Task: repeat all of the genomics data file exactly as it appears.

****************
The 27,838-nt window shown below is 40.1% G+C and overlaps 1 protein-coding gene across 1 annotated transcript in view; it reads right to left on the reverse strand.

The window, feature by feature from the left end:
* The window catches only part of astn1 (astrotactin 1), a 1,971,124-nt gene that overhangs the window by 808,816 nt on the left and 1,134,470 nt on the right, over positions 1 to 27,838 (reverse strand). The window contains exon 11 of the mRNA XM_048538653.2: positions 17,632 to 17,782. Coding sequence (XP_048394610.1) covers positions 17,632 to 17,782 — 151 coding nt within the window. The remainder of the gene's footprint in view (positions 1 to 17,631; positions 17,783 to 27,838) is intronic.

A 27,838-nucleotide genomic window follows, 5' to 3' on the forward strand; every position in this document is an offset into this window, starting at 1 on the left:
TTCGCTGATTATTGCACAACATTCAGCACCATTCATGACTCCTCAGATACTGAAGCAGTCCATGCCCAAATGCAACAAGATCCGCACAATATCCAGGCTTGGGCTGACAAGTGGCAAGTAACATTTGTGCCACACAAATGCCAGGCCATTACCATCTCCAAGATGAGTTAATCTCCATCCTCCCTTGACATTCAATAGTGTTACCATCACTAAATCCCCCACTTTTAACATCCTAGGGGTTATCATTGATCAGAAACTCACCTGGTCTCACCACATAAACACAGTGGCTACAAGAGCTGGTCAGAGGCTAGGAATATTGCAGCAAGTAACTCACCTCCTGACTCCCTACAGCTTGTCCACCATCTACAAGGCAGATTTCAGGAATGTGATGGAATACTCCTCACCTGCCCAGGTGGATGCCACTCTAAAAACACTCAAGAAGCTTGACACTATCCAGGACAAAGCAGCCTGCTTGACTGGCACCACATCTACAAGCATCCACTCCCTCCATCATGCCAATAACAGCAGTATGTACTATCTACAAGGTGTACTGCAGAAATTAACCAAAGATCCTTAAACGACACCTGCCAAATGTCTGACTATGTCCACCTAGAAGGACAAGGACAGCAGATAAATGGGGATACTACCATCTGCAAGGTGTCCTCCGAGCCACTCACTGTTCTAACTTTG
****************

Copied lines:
The 27,838-nt window shown below is 40.1% G+C and overlaps 1 protein-coding gene across 1 annotated transcript in view; it reads right to left on the reverse strand.

The window, feature by feature from the left end:
* The window catches only part of astn1 (astrotactin 1), a 1,971,124-nt gene that overhangs the window by 808,816 nt on the left and 1,134,470 nt on the right, over positions 1 to 27,838 (reverse strand). The window contains exon 11 of the mRNA XM_048538653.2: positions 17,632 to 17,782. Coding sequence (XP_048394610.1) covers positions 17,632 to 17,782 — 151 coding nt within the window. The remainder of the gene's footprint in view (positions 1 to 17,631; positions 17,783 to 27,838) is intronic.

A 27,838-nucleotide genomic window follows, 5' to 3' on the forward strand; every position in this document is an offset into this window, starting at 1 on the left:
TTCGCTGATTATTGCACAACATTCAGCACCATTCATGACTCCTCAGATACTGAAGCAGTCCATGCCCAAATGCAACAAGATCCGCACAATATCCAGGCTTGGGCTGACAAGTGGCAAGTAACATTTGTGCCACACAAATGCCAGGCCATTACCATCTCCAAGATGAGTTAATCTCCATCCTCCCTTGACATTCAATAGTGTTACCATCACTAAATCCCCCACTTTTAACATCCTAGGGGTTATCATTGATCAGAAACTCACCTGGTCTCACCACATAAACACAGTGGCTACAAGAGCTGGTCAGAGGCTAGGAATATTGCAGCAAGTAACTCACCTCCTGACTCCCTACAGCTTGTCCACCATCTACAAGGCAGATTTCAGGAATGTGATGGAATACTCCTCACCTGCCCAGGTGGATGCCACTCTAAAAACACTCAAGAAGCTTGACACTATCCAGGACAAAGCAGCCTGCTTGACTGGCACCACATCTACAAGCATCCACTCCCTCCATCATGCCAATAACAGCAGTATGTACTATCTACAAGGTGTACTGCAGAAATTAACCAAAGATCCTTAAACGACACCTGCCAAATGTCTGACTATGTCCACCTAGAAGGACAAGGACAGCAGATAAATGGGGATACTACCATCTGCAAGGTGTCCTCCGAGCCACTCACTGTTCTAACTTTG